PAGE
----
Bellerophon in Greek Mythology — The Rise and Fall of a Tragic Hero

Bellerophon in Greek Mythology

Who is Bellerophon in Greek Mythology?

BELLEROPHON was a Greek hero from the city of Corinth and the son of King Glaucus (or Poseidon in some instances) and Eurynome. He possessed a marvellous, winged horse named PEGASUS, which had sprung out of the Gorgon Medusa’s blood when she was beheaded by PERSEUS. The goddess ATHENA gave Bellerophon a special bridle in order to help him tame Pegasus.

When we think of Greek mythology’s most iconic stories and figures, outside of its gods and goddesses, there are plenty of heroes that come to mind. From Odysseus and his epic voyage to Heracles and his 12 labours, and that’s not even mentioning in the likes of Theseus, Achilles, Jason and, of course, Perseus—perhaps, Greek mythology’s most celebrated hero.

However, there are some heroes who never really get a share of the spotlight, despite having their own epic stories, and I think the rise and fall of Bellerophon is a perfect example.

Bellerophon’s Origin

Bellerophon or Bellerophontes is often described as the son of Poseidon and Eurynome, the wife of Glaucus, king of Corinth. However, there are some poets who disagreed, believing that Glaucus was actually his father. And though Glaucus’ mother was a daughter of the Titan Atlas, given him some kind of divinity, I personally like to look at Bellerophon as the demigod son of Poseidon.

The Story of Bellerophon—The Rise of Bellerophon

The Origin of Bellerophon
Alexander Andreyevich Ivanov, Public domain, via Wikimedia Commons

His story begins with him being exiled from his home in Argos. He stood before King Proetus, having committed the crime of murder. Who exactly he killed is never really discussed in any detail; it can vary from his own brother to a shadowy enemy and even a ruler of the Corinthians. We don’t know who he killed and why; we just know that he committed the crime of murder.

For some unknown reason, King Proetus cleansed Bellerophon of his crime and gave him a royal pardon. The King’s wife, Queen Stheneboea, took a liking to Bellerophon. When her advances were rejected, she accused him of forcing himself upon her.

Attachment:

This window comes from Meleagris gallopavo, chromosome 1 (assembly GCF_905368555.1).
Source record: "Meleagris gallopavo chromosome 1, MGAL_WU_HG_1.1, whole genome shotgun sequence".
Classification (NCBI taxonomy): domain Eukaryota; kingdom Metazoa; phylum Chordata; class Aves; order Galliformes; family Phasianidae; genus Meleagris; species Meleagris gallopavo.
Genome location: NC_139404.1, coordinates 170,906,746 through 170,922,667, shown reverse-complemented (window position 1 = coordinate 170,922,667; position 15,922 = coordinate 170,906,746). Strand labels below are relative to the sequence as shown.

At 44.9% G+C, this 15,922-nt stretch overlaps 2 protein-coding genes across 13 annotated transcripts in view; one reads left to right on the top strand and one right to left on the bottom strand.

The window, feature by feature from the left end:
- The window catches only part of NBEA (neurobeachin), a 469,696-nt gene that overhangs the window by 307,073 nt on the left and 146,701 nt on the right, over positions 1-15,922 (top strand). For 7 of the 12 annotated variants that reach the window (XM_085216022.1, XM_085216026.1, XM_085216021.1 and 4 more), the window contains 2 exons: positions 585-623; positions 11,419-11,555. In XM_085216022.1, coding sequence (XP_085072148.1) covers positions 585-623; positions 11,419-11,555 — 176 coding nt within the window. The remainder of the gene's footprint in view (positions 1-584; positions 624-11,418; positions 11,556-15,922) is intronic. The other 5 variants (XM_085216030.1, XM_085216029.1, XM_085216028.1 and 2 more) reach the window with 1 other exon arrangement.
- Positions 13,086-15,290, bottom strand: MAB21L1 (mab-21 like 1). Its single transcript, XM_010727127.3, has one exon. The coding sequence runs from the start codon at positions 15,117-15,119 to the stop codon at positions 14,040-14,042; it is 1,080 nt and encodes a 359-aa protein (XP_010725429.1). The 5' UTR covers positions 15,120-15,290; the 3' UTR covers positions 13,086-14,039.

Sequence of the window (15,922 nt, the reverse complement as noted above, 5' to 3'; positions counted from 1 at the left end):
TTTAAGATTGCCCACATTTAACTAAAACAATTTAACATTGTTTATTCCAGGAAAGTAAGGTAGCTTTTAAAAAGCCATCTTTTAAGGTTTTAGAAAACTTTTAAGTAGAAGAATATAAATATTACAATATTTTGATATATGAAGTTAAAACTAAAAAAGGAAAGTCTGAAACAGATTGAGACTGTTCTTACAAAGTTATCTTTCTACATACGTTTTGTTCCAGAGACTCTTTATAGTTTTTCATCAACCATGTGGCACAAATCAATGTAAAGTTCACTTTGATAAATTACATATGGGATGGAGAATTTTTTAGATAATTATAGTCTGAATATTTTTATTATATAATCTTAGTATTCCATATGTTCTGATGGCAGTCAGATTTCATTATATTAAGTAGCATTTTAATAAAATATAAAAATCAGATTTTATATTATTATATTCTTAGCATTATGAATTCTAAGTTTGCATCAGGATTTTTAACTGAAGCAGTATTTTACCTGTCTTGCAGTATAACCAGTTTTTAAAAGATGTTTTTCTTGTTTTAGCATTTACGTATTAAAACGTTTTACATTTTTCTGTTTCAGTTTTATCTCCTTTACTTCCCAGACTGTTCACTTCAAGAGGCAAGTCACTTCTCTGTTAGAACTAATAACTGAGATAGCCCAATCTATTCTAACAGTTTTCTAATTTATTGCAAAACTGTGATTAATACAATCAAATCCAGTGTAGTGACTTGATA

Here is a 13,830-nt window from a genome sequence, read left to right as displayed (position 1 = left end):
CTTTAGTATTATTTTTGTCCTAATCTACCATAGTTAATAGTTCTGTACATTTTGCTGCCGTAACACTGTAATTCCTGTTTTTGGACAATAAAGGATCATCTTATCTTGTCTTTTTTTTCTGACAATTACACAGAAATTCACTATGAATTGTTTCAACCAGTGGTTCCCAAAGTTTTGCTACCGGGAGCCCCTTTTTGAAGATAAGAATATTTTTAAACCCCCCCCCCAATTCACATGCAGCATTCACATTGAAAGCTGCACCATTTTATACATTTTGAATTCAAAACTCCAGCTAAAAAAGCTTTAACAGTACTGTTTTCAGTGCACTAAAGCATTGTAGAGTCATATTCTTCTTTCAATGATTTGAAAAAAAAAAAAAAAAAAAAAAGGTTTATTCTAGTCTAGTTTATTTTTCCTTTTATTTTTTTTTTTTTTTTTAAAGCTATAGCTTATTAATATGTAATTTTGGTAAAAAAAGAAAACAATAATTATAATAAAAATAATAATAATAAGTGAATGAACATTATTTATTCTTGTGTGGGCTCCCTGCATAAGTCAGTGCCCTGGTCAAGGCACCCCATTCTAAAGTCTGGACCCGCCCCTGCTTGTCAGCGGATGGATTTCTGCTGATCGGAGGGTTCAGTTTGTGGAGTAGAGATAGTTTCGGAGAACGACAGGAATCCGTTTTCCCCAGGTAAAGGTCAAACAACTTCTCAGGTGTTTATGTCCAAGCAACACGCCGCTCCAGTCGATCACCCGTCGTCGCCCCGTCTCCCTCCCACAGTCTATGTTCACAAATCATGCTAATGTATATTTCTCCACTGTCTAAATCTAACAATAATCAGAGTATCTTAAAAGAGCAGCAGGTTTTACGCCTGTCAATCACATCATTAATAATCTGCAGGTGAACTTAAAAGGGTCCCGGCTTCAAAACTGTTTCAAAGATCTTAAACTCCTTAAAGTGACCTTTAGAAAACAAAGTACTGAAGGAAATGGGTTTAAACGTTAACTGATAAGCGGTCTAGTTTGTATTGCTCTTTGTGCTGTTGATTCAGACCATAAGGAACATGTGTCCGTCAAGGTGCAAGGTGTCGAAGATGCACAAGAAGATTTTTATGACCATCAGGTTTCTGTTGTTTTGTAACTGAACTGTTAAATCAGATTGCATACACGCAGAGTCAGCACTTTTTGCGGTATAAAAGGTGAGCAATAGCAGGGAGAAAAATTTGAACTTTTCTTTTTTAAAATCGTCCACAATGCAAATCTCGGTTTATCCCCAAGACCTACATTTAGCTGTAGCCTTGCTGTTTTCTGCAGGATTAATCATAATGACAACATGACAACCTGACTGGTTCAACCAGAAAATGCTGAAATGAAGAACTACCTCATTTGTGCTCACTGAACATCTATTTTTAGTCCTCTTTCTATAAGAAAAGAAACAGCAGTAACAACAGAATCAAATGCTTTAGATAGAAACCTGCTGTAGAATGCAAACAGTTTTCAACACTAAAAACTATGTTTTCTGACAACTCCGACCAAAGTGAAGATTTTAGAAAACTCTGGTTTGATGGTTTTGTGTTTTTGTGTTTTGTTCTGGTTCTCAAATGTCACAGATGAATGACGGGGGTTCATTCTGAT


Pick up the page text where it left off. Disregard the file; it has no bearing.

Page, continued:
The King believed in the word of his wife was now furious, to say the least. Not only had Bellerophon taken his hospitality and thrown it back in his face, but the pardon he gave him now made him a guest in his kingdom, and to kill a guest in your own kingdom is to incur the wrath of Zeus.

The only solution Proetus had was to send Bellerophon to his father-in-law, King Iobates, accompanied by a sealed letter asking him to execute Bellerophon for violating his wife.

When he arrived in Lycia, he dined with the king for several days before reading the message. Even then, Iobates himself feared the Enrinyes would descend upon him for murdering a guest.

So, instead, he sent Bellerophon on a mission that he believed to be impossible. He sent him to slay the Chimera—a fire-breathing hybrid monster, with the head and body of a goat and lion and a serpent for a tail.

Bellerophon and the Chimera

Bellerophon and the Chimera

The Chimera had plagued the countryside of Lycia for what felt like an eternity. If it did indeed kill Bellerophon, then his death would no longer be at the hands of Iobates or Proetus.

If he managed to slay the Chimera by some means, then Iobates would have been seen as the hero-king who saved his people. He could see no downside to his plan.